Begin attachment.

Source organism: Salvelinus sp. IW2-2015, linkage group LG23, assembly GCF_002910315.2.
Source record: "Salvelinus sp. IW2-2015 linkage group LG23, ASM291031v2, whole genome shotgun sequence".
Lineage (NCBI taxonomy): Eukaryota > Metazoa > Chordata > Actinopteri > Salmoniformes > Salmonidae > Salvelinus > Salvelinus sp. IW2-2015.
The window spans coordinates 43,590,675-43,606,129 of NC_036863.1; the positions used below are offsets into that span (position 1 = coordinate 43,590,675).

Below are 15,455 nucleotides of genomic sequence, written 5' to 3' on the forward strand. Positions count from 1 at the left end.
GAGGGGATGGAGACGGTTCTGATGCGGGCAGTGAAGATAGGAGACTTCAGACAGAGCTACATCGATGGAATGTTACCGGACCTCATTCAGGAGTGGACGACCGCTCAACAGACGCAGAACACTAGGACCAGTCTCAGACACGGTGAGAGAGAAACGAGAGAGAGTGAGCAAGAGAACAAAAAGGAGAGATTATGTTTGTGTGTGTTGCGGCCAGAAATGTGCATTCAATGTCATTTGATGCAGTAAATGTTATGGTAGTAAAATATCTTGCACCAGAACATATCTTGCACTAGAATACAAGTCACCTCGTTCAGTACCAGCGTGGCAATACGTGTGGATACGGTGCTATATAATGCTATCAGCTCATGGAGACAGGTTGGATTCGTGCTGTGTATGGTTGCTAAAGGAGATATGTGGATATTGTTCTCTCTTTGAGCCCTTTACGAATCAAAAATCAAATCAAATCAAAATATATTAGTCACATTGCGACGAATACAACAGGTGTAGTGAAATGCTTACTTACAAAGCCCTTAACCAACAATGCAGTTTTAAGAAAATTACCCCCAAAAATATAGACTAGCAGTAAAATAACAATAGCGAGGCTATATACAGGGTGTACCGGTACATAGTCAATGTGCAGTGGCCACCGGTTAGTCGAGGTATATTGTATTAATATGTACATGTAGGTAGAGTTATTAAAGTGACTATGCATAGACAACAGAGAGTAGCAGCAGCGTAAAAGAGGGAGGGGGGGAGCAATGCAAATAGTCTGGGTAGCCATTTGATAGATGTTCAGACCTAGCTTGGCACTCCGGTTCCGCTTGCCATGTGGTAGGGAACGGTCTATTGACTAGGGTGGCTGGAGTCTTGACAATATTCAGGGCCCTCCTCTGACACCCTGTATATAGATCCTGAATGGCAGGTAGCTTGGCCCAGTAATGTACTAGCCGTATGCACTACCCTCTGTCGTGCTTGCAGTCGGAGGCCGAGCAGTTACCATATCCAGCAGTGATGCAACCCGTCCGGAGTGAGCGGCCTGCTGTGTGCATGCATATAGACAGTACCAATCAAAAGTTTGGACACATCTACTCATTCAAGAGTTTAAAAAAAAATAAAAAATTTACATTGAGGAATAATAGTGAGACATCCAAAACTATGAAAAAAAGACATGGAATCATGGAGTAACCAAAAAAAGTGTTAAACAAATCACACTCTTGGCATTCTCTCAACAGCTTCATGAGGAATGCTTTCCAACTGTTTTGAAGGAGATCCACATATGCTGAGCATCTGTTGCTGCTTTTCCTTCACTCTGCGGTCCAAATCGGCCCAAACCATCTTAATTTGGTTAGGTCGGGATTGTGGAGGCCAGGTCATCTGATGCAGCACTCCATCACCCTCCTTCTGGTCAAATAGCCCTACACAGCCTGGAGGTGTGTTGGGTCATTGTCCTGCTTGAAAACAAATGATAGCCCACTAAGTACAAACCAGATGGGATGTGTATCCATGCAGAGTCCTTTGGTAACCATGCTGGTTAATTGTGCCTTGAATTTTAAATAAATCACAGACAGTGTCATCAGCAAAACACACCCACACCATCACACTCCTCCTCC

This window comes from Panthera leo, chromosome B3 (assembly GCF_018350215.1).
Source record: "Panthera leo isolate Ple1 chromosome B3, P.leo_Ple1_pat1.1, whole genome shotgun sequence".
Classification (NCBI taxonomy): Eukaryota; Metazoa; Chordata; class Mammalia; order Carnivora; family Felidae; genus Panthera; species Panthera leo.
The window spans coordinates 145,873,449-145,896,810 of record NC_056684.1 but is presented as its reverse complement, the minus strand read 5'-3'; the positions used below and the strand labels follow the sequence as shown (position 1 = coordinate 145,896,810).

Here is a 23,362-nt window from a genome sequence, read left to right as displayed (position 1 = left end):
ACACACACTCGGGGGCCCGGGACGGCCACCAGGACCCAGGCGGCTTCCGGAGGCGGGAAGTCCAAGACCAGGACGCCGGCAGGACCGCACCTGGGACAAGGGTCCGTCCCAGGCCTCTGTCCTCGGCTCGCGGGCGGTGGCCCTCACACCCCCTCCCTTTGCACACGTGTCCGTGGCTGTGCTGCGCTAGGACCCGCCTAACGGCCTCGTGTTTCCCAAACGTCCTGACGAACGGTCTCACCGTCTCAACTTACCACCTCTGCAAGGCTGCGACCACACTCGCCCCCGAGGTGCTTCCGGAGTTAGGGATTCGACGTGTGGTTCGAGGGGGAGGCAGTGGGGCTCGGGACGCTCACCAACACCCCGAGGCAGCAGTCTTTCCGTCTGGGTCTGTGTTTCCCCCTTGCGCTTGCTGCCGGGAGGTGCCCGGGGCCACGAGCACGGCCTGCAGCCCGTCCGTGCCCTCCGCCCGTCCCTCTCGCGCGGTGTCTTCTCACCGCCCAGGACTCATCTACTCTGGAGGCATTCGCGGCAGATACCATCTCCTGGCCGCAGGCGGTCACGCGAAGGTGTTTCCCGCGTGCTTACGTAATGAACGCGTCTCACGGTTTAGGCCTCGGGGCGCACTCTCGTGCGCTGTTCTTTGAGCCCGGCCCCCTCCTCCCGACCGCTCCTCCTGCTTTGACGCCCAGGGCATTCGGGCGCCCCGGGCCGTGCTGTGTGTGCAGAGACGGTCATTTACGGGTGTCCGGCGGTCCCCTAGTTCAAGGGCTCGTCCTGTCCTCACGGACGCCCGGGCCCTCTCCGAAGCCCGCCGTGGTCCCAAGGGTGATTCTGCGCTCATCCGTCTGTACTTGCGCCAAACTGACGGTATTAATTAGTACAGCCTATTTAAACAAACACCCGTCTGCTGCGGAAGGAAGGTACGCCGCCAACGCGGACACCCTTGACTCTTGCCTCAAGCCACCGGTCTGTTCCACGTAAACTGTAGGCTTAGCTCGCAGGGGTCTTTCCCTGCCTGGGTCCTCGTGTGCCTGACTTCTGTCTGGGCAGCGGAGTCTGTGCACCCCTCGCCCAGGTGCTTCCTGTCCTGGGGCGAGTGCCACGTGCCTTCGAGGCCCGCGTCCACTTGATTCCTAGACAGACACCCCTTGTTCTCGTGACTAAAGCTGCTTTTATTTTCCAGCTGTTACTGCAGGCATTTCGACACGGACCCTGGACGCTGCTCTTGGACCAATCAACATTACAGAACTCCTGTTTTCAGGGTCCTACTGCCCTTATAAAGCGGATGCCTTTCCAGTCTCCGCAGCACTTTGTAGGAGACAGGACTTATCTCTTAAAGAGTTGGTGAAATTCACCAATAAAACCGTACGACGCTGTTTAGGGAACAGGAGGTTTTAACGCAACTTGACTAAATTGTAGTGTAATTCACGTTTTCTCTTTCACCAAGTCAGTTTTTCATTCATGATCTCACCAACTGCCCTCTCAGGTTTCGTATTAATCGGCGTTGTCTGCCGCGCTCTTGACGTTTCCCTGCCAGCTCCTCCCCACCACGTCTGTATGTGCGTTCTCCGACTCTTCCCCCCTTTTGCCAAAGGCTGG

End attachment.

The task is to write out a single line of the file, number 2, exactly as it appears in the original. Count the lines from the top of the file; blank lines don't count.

Source record: "Salvelinus sp. IW2-2015 linkage group LG23, ASM291031v2, whole genome shotgun sequence".